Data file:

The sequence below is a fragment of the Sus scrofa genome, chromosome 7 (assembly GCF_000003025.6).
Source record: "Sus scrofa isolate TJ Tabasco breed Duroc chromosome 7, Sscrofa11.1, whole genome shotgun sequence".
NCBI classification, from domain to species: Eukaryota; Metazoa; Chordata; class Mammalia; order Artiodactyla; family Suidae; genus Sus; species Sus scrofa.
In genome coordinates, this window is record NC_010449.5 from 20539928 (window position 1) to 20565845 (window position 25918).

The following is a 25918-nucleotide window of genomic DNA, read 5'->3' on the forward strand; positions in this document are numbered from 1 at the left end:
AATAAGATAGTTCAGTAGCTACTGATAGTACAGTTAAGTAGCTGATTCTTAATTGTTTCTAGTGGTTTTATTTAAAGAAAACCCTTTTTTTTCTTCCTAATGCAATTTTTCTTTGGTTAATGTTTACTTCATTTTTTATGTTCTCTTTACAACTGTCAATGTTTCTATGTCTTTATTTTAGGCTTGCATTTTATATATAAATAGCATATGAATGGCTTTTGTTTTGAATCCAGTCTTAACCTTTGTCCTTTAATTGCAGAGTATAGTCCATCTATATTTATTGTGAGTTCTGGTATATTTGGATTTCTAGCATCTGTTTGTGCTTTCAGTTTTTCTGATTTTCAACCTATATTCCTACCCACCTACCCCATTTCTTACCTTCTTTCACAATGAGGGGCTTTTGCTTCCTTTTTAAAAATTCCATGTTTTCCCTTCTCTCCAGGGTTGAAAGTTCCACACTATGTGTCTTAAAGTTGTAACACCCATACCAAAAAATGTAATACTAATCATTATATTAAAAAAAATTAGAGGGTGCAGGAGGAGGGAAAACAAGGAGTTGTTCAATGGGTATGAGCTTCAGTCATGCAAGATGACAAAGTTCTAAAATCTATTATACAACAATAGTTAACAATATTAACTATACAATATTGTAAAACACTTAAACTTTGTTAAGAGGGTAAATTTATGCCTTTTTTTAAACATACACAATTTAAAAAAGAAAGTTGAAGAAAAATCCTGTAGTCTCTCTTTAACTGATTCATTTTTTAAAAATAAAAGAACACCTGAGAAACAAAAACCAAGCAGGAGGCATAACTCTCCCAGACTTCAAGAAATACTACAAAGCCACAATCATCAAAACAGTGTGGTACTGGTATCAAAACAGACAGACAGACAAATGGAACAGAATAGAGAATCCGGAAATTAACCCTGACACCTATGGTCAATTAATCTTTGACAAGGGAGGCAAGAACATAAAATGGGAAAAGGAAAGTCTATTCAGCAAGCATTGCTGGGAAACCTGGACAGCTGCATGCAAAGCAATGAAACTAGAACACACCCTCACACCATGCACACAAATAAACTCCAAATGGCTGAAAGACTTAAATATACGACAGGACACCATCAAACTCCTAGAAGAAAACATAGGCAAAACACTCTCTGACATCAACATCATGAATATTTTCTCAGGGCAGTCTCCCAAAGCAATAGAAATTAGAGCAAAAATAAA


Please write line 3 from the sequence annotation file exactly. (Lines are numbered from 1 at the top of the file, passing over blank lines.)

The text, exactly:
NCBI classification, from domain to species: Eukaryota; Metazoa; Chordata; class Mammalia; order Artiodactyla; family Suidae; genus Sus; species Sus scrofa.